Blankets: Not the Warm Kind

I have a closet full of blankets. We call it Levi’s Closet because the wallpaper that surrounds the folded colors is covered in prints of navy blue denim pockets with little orange tags. The room is quite large for a closet, maybe five by ten, not sure, but it is filled with hunter green sleeping bags, eyelet curtains, flannel sheets, and blankets of all colors. The open door will lead your eyes to bright hues like turquoise and pink and will give your lookers rest with muted tones. Either way, the blankets are for warmth, given out of love, or created with peaceful thoughts while yarn is turned into squares, but each one is distinct with their own story.

Another type of blanket is one that you cannot see. We have all used them in our lives, maybe to the detriment of our souls and pride, but we have. For example, people think that all roosters are jerks who will stab you with their spiky spurs or bite you with their sharp beaks. I have blanketed roosters before, but I was wrong. One of my roosters bites, and the other will let you hold him. Another blanket is one that is tossed over military wives. The term, I believe, is “dependa.” All military wives are under a blanket of assumed let-me-talk-to-the-manager behavior with entitled demands and hands with fingernails for days on her hips. I was never an entitled manager-conversationalist, so I don’t fit under that staticky fabric. “Oh no, not you. You’re different.”

Lately, while I sit safely in my white house hiding behind my stark white skin and zipped lips, I’ve been seeing many blankets all over the internet, and not the warm cozy kind that wrap around your shoulders on a snowless January morning, but ones woven with assumptions and fed with social media education. For example, people are being killed in rioting and businesses are being ruined, and I am seeing people who are blanketing all of the Black Lives Matter movement with those crimes. The urge is to find the negative memes and photos and connect them to the cause. I’ve always been passive and peaceful, and I have seen many protests that are the same. Just because one is violent, doesn’t mean that the cause is violent. Each protest should be scrutinized and talked about differently.  

There is also a blanket of whose lives matter. If we say that someone’s life matters, are we saying that all the others don’t? No. If I say, “I love you” does that mean I don’t love anyone else? No. If I say, “It’s hot in Florida” does that mean it’s the only hot place? No. People are not saying only black lives matter, but are saying plainly that black lives matter. Is this debatable? For real? Not in my world. The simplicity of the words is being twisted and strangled to fit agendas. It is a reminder that those who are in peril matter.

I know my husband didn’t die fighting for his country so we will all have to sit back and allow the gross injustice we witness, have witnessed, and unfortunately, will continue to witness. He died so we could have opinions, so we could question, and so we could support. Roger was the kindest person I ever met, and he loved everyone. Together we taught our sons about racism through conversation and modeling, and I continue to speak with them about it. Where I was wrong was in stopping. It is an ongoing conversation that evolves with the world.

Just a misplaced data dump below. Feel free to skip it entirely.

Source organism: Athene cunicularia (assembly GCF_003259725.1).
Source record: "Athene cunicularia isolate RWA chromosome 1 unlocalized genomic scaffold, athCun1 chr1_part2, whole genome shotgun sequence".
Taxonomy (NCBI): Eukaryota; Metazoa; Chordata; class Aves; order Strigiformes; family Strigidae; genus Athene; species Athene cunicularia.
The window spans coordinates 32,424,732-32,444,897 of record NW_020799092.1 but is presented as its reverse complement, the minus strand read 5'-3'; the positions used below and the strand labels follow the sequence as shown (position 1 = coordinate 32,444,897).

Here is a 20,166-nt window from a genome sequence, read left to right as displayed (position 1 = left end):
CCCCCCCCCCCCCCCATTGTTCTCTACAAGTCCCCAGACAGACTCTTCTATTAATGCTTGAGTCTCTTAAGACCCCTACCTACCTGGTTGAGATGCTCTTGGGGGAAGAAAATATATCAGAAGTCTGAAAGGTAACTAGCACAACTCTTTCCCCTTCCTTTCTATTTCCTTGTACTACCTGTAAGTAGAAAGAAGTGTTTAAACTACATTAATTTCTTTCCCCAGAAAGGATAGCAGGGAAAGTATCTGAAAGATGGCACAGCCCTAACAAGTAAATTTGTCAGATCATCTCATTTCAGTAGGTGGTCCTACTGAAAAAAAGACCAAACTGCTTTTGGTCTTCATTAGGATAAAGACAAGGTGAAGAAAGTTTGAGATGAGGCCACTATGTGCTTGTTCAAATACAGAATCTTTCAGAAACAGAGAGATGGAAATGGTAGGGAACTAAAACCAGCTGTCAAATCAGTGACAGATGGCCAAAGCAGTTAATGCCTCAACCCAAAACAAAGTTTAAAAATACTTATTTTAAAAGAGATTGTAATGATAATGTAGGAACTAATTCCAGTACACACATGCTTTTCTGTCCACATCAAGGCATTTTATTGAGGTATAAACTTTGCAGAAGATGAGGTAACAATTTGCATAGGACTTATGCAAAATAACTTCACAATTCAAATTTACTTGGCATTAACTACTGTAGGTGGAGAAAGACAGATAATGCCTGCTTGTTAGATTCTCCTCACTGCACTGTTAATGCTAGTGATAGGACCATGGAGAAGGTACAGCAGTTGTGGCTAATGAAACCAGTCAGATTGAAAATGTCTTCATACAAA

I don’t understand how we don’t see a need for reform in this country and world. I also don’t understand how one can say that there is no need for frustration and desperation. Most confusing to me is how is this political? It is a fact. Black people are not treated the same way that white people are. It is about humanity, peace, and plain old treating people with kindness and respect. You should believe that no matter what your affiliation is. How is this arguable? How is this still acceptable? I repeat . . . How. Is. Treating. People. With. Kindness. Arguable? Nike.

I have grown in the last decade and use my brain to see differently than I ever have before. I support my friends in law enforcement, my friends in the military, and my friends who protest the injustice that has been violently dished out to people of color in our country and world. I especially support peace and a forward movement that comes with change and respect. Each person should be individualized with closed eyes, and blankets should be kept on our laps with a sleeping cat or shared with someone we love.



2 thoughts on “Blankets: Not the Warm Kind”

  1. Dear Teri,

    I loved reading your “words”, “thoughts”, “hopes”, & “dreams”, regarding all of the “racial” & “political” “tension” we are witnessing today in this country…
    Before I depart this earth one day, it would be my hope to see our country at peace with one another, and with “itself”…
    “All” of us need to show respect to one another, and that we treat others, as we would like to be treated… (This “respect” should be between “all” races with our interactions with one another, no matter who we are, law enforcement, or otherwise)…

    Uncle Lee


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